Using as-reported metrics, investors couldn’t be blamed for thinking of the company as yet another in a long line of generic, low-performing, and struggling semiconductor firms.
Since 2014, the company has seen its as-reported ROA consistently dwindle from 8% to 5%.
In reality, Analog Devices’ ROA hasn’t declined. When as-reported accounting distortions are removed, it becomes clear that the company has seen an impressive inflection in profitability.
Uniform ROA has risen from 14% in 2014 to 28% in 2020. This improvement is especially impressive, given that the firm saw a sizable dip due to the ongoing pandemic.
It’s no wonder that over the past five years, Analog Devices has been rewarded handsomely in the stock market for its performance.
Investors seeing this meteoric rise while only looking at as-reported metrics might be baffled by this consistent stock appreciation. An investor with bad data may even view Analog Devices as an attractive short option.
However, when a Uniform Accounting lens is applied to the firm it becomes clear the market is clued into the firm’s turnaround. Only through using Uniform Accounting can investors understand the context of stock movements.
SUMMARY and Analog Devices’ Company Tearsheet
As the Uniform Accounting tearsheet for Analog Devices, Inc. (ADI:USA) highlights, the Uniform P/E trades at 26.7x, which is above the global corporate average valuation levels and its historical average valuations.
High P/Es require high EPS growth to sustain them. In the case of Analog Devices, the company has recently shown a 16% Uniform EPS decline.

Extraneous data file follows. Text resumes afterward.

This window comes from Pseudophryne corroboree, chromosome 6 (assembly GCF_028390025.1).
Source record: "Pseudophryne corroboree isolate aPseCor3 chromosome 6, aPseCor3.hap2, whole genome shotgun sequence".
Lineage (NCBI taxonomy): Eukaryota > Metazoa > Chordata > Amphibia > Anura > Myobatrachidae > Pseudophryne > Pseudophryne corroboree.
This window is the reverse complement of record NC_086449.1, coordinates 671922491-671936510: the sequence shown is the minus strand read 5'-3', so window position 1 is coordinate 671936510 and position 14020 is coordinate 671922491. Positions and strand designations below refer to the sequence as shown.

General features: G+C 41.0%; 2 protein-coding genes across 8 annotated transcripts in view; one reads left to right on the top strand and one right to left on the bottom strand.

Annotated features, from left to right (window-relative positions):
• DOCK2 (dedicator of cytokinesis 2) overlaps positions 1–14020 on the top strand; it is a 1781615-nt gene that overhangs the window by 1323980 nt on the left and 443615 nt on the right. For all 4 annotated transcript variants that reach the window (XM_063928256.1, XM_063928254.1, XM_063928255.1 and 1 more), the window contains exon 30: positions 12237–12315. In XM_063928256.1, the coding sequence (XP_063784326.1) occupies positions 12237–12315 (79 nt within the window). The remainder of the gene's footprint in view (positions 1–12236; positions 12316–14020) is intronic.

Wall Street analysts provide stock and valuation recommendations that provide very poor guidance or insight in general. However, Wall Street analysts’ near-term earnings forecasts tend to have relevant information.
We take Wall Street forecasts for GAAP earnings and convert them to Uniform earnings forecasts. When we do this, Analog Devices’ Wall Street analyst-driven forecasts are 17% and 13% EPS growth in 2021 and 2022.
Based on the current stock market valuations, we can use earnings growth valuation metrics to back into the required growth rate to justify Analog Devices’ $158 stock price. These are often referred to as market embedded expectations.
The company would need to grow its Uniform earnings by 8% per year over the next three years to justify current stock prices. What Wall Street analysts expect for Analog Devices’ earnings growth is above what the current stock market valuation requires in 2021 and 2022.
Furthermore, the company’s earning power is 5x the corporate average. Also, cash flows and cash on hand are almost 2x its total obligations—including debt maturities, capex maintenance, and dividends. Together, this signals low credit and dividend risk.
To conclude, Analog Devices’ Uniform earnings growth is in line with its peer averages, and their valuations are also traded in line with its average peers.
Joel Litman & Rob Spivey
Chief Investment Strategist &
Director of Research
at Valens Research